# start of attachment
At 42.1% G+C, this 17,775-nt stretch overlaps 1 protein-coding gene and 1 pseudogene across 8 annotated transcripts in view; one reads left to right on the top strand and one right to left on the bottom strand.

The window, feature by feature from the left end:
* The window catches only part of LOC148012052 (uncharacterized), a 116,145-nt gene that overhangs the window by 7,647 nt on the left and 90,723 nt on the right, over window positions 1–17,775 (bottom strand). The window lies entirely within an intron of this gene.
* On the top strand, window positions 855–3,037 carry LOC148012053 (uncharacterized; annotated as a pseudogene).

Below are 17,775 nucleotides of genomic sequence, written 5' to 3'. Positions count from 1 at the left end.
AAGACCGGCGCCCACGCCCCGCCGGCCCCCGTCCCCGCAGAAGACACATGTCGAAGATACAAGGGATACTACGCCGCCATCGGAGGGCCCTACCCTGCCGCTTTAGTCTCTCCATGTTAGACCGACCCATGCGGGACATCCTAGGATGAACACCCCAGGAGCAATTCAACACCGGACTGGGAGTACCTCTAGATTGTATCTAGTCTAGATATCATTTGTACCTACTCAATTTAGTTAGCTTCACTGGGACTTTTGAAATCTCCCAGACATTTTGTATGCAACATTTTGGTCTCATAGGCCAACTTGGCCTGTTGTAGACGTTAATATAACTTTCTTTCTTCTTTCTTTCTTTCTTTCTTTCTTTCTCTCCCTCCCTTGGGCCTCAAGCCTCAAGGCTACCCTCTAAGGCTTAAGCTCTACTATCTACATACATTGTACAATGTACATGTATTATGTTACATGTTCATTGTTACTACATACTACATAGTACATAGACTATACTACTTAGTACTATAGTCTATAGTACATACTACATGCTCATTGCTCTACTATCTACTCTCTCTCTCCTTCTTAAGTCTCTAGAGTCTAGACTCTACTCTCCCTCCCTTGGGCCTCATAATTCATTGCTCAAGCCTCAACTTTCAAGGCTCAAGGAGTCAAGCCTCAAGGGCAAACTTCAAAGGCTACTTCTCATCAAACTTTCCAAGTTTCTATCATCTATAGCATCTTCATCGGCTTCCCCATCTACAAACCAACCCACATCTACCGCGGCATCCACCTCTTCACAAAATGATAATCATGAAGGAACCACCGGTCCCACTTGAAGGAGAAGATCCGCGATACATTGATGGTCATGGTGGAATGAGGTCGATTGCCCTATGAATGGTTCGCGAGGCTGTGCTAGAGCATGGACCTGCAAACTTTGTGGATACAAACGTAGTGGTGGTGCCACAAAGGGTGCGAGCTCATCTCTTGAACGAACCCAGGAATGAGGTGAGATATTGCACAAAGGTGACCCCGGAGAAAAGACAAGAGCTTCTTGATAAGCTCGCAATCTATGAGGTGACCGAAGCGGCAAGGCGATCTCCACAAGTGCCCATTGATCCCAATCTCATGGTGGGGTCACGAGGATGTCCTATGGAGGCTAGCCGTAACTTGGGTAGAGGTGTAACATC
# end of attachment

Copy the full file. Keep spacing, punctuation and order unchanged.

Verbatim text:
At 42.1% G+C, this 17,775-nt stretch overlaps 1 protein-coding gene and 1 pseudogene across 8 annotated transcripts in view; one reads left to right on the top strand and one right to left on the bottom strand.

The window, feature by feature from the left end:
* The window catches only part of LOC148012052 (uncharacterized), a 116,145-nt gene that overhangs the window by 7,647 nt on the left and 90,723 nt on the right, over window positions 1–17,775 (bottom strand). The window lies entirely within an intron of this gene.
* On the top strand, window positions 855–3,037 carry LOC148012053 (uncharacterized; annotated as a pseudogene).

Below are 17,775 nucleotides of genomic sequence, written 5' to 3'. Positions count from 1 at the left end.
AAGACCGGCGCCCACGCCCCGCCGGCCCCCGTCCCCGCAGAAGACACATGTCGAAGATACAAGGGATACTACGCCGCCATCGGAGGGCCCTACCCTGCCGCTTTAGTCTCTCCATGTTAGACCGACCCATGCGGGACATCCTAGGATGAACACCCCAGGAGCAATTCAACACCGGACTGGGAGTACCTCTAGATTGTATCTAGTCTAGATATCATTTGTACCTACTCAATTTAGTTAGCTTCACTGGGACTTTTGAAATCTCCCAGACATTTTGTATGCAACATTTTGGTCTCATAGGCCAACTTGGCCTGTTGTAGACGTTAATATAACTTTCTTTCTTCTTTCTTTCTTTCTTTCTTTCTTTCTCTCCCTCCCTTGGGCCTCAAGCCTCAAGGCTACCCTCTAAGGCTTAAGCTCTACTATCTACATACATTGTACAATGTACATGTATTATGTTACATGTTCATTGTTACTACATACTACATAGTACATAGACTATACTACTTAGTACTATAGTCTATAGTACATACTACATGCTCATTGCTCTACTATCTACTCTCTCTCTCCTTCTTAAGTCTCTAGAGTCTAGACTCTACTCTCCCTCCCTTGGGCCTCATAATTCATTGCTCAAGCCTCAACTTTCAAGGCTCAAGGAGTCAAGCCTCAAGGGCAAACTTCAAAGGCTACTTCTCATCAAACTTTCCAAGTTTCTATCATCTATAGCATCTTCATCGGCTTCCCCATCTACAAACCAACCCACATCTACCGCGGCATCCACCTCTTCACAAAATGATAATCATGAAGGAACCACCGGTCCCACTTGAAGGAGAAGATCCGCGATACATTGATGGTCATGGTGGAATGAGGTCGATTGCCCTATGAATGGTTCGCGAGGCTGTGCTAGAGCATGGACCTGCAAACTTTGTGGATACAAACGTAGTGGTGGTGCCACAAAGGGTGCGAGCTCATCTCTTGAACGAACCCAGGAATGAGGTGAGATATTGCACAAAGGTGACCCCGGAGAAAAGACAAGAGCTTCTTGATAAGCTCGCAATCTATGAGGTGACCGAAGCGGCAAGGCGATCTCCACAAGTGCCCATTGATCCCAATCTCATGGTGGGGTCACGAGGATGTCCTATGGAGGCTAGCCGTAACTTGGGTAGAGGTGTAACATC